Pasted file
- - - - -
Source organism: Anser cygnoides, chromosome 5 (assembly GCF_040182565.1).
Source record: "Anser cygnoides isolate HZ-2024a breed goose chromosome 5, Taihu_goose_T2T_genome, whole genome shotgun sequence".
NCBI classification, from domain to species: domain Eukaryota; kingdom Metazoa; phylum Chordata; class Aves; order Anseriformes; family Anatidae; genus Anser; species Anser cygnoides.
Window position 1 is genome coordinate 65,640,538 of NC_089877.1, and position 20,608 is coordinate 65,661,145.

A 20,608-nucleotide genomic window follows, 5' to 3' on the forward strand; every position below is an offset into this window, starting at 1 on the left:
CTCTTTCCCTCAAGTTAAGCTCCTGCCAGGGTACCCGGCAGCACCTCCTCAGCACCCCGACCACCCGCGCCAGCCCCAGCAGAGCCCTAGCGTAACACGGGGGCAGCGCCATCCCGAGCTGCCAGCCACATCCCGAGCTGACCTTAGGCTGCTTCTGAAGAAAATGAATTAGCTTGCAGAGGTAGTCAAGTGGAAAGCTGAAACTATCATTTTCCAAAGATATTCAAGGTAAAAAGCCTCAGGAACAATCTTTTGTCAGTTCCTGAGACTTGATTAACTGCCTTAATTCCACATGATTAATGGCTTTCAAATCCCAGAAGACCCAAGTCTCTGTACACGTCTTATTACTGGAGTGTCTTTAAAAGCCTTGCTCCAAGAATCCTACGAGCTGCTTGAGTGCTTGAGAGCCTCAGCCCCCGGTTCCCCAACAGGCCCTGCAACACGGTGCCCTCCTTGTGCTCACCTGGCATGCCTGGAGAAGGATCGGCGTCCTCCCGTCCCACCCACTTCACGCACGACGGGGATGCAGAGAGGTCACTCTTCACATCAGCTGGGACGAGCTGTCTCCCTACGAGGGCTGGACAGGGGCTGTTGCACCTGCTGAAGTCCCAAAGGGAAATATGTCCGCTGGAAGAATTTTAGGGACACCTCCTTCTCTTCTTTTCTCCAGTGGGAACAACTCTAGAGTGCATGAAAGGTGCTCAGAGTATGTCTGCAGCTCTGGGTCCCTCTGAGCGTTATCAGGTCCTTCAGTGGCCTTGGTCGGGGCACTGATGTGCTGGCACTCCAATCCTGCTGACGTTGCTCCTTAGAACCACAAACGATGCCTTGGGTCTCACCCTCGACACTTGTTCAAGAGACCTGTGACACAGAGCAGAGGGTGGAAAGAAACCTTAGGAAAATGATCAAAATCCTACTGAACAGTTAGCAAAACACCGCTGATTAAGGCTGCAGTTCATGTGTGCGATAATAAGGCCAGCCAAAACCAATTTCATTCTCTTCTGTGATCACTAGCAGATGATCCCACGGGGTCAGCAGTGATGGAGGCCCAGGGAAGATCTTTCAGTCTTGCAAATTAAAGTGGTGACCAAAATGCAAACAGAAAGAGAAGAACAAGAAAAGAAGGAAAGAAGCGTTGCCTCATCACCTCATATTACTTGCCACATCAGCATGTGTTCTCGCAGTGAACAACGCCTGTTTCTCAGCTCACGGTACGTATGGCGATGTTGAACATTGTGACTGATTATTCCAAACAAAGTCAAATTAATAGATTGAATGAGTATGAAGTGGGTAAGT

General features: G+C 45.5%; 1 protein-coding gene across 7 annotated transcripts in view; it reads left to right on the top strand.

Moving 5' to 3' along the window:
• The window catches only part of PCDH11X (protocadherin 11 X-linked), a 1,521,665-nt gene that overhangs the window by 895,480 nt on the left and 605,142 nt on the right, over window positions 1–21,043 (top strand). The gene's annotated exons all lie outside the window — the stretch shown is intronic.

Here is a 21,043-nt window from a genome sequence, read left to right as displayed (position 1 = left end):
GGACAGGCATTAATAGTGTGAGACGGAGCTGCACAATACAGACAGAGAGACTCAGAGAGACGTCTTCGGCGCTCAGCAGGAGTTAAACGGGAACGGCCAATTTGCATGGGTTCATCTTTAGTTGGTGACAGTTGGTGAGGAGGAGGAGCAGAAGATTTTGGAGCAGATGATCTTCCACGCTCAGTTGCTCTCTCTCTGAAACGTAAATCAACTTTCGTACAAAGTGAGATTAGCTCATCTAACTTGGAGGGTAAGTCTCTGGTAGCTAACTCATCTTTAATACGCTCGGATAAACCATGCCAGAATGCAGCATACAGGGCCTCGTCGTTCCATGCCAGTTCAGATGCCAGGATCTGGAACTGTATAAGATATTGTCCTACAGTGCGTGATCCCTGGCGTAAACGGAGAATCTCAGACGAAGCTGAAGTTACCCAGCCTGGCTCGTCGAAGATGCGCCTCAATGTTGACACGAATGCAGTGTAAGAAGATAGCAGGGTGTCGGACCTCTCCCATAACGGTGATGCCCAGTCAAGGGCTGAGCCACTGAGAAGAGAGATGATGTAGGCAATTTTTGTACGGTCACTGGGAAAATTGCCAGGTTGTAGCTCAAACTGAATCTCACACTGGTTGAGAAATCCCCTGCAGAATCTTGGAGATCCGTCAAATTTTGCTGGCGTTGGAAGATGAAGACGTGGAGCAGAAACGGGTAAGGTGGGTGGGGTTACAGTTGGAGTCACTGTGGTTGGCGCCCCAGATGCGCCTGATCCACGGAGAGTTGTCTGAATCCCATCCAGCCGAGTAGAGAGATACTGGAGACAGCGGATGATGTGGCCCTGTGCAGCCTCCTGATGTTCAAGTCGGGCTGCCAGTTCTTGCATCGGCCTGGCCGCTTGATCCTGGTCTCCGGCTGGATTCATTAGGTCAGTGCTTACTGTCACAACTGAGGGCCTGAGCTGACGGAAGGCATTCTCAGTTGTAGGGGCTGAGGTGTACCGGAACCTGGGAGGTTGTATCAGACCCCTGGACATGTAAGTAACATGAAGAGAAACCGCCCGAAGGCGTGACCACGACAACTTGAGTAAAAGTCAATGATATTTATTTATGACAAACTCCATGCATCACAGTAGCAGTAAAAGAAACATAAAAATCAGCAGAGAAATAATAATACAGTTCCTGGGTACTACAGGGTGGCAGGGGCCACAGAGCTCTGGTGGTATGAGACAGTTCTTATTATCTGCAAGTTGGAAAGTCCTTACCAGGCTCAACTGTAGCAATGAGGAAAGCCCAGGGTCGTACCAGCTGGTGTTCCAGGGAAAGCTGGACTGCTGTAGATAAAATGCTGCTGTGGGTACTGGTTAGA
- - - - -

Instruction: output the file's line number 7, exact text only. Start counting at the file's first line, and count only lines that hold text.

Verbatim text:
General features: G+C 45.5%; 1 protein-coding gene across 7 annotated transcripts in view; it reads left to right on the top strand.